Why did they think that you weren't getting enough when you were getting pretty good stuff?

SOUFAN: Well, it wasn't us alone who were with Abu Zubaydah. We had an FBI and CIA team working together on Abu Zubaydah. And when the CTC team finally arrived about 10 days later...

GROSS: And CTC stands for?

SOUFAN: The Counterterrorism Center from the agency. They had a contractor with them, and he had a different approach of interrogation, an approach that at least us on the ground to include members of the team, the CTC team, were a little bit, you know, nervous about because we had never done something like this in the U.S. government.

We're going on another path that can lead us to nothing good. You know, the idea was to stop this rapport thing, stop talking to him and try to find ways to diminish his ability to resist. And that was by, you know, nudity, sleep deprivation, you know, loud music and stuff that I testified on in the Senate about.

GROSS: You say that this contractor, that his basic premise was that Abu Zubaydah had to think that the interrogator was kind of like God, and God could give, and God could take away. And every time Abu Zubaydah lied, they would take something away from him: his clothing, food. And every time he cooperated, he'd get something back. That didn't sound like a good idea to you. Why not? It's a kind of reward-punishment plan.

SOUFAN: Well, you're not dealing with a dog. You're dealing with an Islamic extremist. You're dealing with an individual who's dedicated to his cause and who sent people to blow themselves up. And you're dealing with an individual who gets accustomed to expect torture if he was ever arrested.

And enhanced interrogation techniques and what later became enhanced interrogation techniques, as disgusting as it might be for people who read about it, who learned about it, who heard about it here in the United States and in the West in general, is nothing compared to what these people will endure in Middle Eastern jails.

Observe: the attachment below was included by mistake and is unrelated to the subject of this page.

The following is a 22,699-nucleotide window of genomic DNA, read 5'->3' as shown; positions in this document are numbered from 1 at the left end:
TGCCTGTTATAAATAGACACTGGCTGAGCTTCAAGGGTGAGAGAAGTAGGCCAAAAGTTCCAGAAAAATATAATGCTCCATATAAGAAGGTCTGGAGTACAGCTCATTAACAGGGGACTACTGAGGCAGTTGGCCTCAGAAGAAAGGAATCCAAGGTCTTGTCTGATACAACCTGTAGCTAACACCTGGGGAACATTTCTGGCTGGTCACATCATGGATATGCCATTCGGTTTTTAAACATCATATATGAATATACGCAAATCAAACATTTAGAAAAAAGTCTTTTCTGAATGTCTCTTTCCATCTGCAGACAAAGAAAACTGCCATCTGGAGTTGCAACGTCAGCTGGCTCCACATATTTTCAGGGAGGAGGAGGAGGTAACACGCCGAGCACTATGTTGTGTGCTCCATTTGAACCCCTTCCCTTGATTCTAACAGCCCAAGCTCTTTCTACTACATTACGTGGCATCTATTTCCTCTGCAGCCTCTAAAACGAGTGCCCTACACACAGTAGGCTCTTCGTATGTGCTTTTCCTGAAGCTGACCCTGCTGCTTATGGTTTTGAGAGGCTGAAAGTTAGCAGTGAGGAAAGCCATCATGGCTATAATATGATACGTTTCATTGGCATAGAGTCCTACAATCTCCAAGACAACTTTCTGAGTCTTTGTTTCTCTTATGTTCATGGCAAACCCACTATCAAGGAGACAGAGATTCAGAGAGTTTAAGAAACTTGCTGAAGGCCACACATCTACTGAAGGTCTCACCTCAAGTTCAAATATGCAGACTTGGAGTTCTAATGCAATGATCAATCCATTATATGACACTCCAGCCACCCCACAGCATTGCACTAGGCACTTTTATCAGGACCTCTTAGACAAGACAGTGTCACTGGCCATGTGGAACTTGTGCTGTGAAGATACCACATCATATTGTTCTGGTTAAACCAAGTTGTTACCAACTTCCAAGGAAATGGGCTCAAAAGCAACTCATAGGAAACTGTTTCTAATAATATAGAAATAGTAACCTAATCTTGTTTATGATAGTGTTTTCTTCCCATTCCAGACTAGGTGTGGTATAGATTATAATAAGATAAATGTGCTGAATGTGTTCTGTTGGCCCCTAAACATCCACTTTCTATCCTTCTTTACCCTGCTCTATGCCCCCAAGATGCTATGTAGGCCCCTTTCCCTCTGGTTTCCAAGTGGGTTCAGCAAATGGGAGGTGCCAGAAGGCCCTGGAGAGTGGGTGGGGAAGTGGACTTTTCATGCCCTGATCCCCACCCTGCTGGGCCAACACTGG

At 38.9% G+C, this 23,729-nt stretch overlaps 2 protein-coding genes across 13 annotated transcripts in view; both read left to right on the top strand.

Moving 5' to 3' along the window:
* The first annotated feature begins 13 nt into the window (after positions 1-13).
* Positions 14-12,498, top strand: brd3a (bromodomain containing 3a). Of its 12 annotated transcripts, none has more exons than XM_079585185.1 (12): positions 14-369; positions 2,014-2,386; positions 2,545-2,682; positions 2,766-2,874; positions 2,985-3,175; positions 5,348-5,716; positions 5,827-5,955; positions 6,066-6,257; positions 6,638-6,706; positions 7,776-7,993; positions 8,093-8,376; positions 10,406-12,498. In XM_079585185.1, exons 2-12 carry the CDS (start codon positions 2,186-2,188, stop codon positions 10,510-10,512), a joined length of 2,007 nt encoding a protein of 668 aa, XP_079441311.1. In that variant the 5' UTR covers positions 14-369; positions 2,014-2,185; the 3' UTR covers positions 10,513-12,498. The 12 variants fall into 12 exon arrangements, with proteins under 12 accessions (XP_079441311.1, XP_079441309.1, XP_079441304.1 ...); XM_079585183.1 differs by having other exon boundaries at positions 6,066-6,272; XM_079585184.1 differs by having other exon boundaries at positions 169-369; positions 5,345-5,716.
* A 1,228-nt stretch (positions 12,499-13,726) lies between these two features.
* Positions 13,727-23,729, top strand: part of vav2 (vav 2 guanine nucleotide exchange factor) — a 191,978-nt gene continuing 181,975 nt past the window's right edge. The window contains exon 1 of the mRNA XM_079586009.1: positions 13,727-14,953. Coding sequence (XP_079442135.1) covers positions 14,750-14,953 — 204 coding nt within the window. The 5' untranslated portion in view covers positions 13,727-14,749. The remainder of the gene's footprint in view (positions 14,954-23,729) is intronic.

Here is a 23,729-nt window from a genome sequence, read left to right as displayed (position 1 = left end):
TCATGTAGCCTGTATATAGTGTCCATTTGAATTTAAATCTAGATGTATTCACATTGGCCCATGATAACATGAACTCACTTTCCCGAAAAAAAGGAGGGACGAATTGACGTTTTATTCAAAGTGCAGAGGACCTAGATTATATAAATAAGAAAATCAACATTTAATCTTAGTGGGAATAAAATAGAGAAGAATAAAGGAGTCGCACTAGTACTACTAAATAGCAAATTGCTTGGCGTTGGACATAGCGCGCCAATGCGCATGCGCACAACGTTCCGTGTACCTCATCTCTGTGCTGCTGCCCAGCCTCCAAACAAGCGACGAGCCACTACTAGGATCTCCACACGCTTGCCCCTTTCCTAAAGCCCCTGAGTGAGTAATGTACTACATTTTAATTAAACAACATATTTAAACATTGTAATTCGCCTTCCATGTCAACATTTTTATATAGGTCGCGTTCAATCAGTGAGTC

So towards the end, he's going to continue to see how much can he endure, and if we reach the point, we reach a red line, we reach a glass ceiling that we will reach, and enhanced interrogation techniques have a red line and have glass ceiling. The last technique is waterboarding. That's it.

If we reach that in the escalation of force against him, what are we going to do next? The only thing we can do is just repeat the last one again and again and again. And guess what? Here the detainee is calling your bluff. In the case of Abu Zubaydah, we had to do this 83 times. In the case of KSM, we had to do this 183 times.

Now when do you realize that this individual is not cooperating, at 82nd time or 181st time? So, you know, this is not going anywhere, and we just felt that, you know, this path, it's a self-fulfilling prophecy because you're going to keep escalating and escalating and escalating, and towards the end, you're going to find yourself in a situation that, as the U.S., we don't want to be in.